Aramark, first and foremost, is not a monopoly. They are a firm, among many, competing in the food services market. They are at Trent University by contract and not monopolistic power. A monopoly is defined in economics as a “price-setting firm being the dominant or sole producer of a good or service.” The attributes of monopolistic markets are “the production of highly differentiated products and the absence of substitutes.”
As there are many firms offering comparable services, their service is not highly differentiable. A substitute is defined as “the positive cross-price elasticity of demand between goods or services.” An example of a substitute is Coca-Cola and Pepsi. If the per can price of Coca-Cola rocketed to $6, consumers would substitute away from Coca-Cola to Pepsi.
We have substitutes. We are all aware of the potential savings awarded to our coffers by choosing the culinary road. We are equally aware of the impossible number, and diverse selection, of restaurants in the downtown core. Choosing to avoid those substitutes, even out of convenience, is your choice and not the design of some supposed nefarious enterprise.
“What about res students? We have to buy Aramark services.”
When you signed your name on the dotted line to attend this institution, you agreed to the terms of the exchange: Trent University elicits your tuition then provides education, residence, and food services. Under no circumstance were you, in any sense of the word, forced into your respective colleges. You had the choice to attend other universities, seek alternate residential arrangements, or refrain from attendance altogether. The availability of substitutes again makes the assertion of monopoly erroneous. Whether or not Aramark puts our balls in a vice at the register is a different story.
Why did Trent University purchase the food services of Aramark? Are they resolved to enrage students to a point of sedition and undermine their bottom line? The answer to the latter is a reasonably obvious “no.” To the former, it is less clear.
I am not privy to the University’s ledger or its condition. But what I do understand is the profit-maximization of firms. If there’s anything Economics has bludgeoned into my hippocampus over the years, it’s that.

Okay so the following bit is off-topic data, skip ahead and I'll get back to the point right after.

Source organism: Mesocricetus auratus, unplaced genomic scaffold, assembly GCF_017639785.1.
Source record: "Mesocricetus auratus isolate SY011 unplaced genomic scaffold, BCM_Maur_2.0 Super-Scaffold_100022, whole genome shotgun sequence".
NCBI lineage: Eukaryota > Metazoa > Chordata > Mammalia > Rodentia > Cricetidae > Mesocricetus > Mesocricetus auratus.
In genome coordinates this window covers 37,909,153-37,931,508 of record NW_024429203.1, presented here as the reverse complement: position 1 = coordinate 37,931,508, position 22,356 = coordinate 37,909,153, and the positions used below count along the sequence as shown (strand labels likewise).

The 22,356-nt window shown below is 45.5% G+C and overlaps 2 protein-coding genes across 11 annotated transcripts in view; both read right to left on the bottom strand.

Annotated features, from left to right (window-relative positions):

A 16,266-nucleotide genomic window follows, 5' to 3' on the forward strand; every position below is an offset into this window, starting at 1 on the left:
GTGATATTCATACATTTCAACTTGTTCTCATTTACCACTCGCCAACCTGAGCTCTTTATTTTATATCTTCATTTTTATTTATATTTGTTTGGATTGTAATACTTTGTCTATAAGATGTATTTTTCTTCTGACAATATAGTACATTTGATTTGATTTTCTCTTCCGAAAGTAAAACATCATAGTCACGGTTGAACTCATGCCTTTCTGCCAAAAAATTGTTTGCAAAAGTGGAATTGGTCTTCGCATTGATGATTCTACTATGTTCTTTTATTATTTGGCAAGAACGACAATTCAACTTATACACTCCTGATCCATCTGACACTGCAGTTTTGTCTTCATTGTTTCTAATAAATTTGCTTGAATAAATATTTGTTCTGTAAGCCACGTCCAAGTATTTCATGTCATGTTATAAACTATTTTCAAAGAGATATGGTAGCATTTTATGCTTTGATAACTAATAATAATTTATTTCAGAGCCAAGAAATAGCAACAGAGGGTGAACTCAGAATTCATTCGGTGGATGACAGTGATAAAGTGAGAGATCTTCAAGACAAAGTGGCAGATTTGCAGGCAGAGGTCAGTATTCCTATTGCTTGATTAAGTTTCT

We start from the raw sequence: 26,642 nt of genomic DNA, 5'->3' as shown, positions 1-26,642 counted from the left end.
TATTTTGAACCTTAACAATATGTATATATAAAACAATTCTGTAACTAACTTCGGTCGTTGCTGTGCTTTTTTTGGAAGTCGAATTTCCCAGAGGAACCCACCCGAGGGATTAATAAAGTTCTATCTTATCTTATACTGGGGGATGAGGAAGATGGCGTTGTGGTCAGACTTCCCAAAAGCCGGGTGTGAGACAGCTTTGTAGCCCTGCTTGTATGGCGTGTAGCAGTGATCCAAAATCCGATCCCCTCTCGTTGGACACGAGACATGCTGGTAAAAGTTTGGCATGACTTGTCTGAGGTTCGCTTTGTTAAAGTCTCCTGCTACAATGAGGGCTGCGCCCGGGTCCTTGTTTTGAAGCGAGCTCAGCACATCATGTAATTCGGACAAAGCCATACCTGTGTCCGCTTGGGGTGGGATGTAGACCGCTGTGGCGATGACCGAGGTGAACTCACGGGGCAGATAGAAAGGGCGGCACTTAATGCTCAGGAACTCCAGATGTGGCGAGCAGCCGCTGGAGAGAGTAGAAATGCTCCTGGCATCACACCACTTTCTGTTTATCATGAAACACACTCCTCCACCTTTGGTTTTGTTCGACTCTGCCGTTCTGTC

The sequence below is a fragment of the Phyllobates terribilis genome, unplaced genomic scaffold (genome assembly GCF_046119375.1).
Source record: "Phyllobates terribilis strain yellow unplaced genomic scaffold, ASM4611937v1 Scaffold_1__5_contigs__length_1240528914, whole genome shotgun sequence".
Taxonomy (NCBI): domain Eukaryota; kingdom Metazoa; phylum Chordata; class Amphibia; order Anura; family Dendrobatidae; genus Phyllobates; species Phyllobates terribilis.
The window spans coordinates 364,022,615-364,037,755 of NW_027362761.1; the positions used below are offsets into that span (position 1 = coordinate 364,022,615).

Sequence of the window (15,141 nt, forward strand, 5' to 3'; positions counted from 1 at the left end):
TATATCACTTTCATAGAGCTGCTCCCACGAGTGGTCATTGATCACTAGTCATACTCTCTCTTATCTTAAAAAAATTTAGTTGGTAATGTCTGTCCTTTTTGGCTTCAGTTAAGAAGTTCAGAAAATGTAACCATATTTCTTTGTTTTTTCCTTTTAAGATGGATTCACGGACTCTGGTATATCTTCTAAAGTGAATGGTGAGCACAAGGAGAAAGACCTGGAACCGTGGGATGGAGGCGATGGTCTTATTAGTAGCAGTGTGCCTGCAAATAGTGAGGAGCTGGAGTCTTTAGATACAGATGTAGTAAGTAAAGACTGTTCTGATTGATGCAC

Everyone abides the quality of Aramark’s services, but if Trent were to purchase the services of a different firm with better quality, the higher costs associated would be passed to you, the student. Which are you willing to endure? A lower cost tuition with the complement of an inferior menu, or the higher cost with one superior? Trent University is committed to profiting from the production of a quality service for you the consumer. The very example of your reading this piece is tribute to their efforts.
I do not imply our state of affairs is governed by ultimatum. There are aberrant arrangements that could prove beneficial. Is it possible to have prices amenable to student preference whilst generating revenue for the University? Use the Free Market.
Suppose we experimented with the food court model of shopping malls where firms lease space from the owner to sell their goods. Dependent on the contract, payment of pertinent utilities would be the responsibility of individual firms and not the University. If a different firm occupies each lease space, market pressure from price-shopping students would drive the price of food down as anyone dissatisfied could wander to a different vendor. These leasing contracts could provide revenue and, as a corollary, lower tuition. It also gives students more selection.
There are problems; I made the assumption the existing capital is attractive to firms and if not, the renovations required for would yield still acceptable returns on investment. Also, that the potential market is even alluring to begin with. Perhaps the situation of Aramark is simply the best way to satisfy the unique demands of Trent University. Maybe the low administrative costs associated with a one-firm contract are enough to guide Trent to its current position. Perhaps the aforementioned proposal has already been tabled and rejected due to impracticalities listed. As for the board meeting minutes, we are all drowning in ignorance.
If Trent University nullified its agreement to employ a more expensive competitor, someone would whine about increased tuition. In the leasing scenario, as soon as the golden arches stood erect, someone else would find a soapbox to thunder on about the pernicious encroachment of capitalism on post-secondary education. Both positions are about as coherent as a PSY track. It’s time to turn down the volume on a first world problem and let Friedman remind us “[t]here’s no such thing as a free lunch.”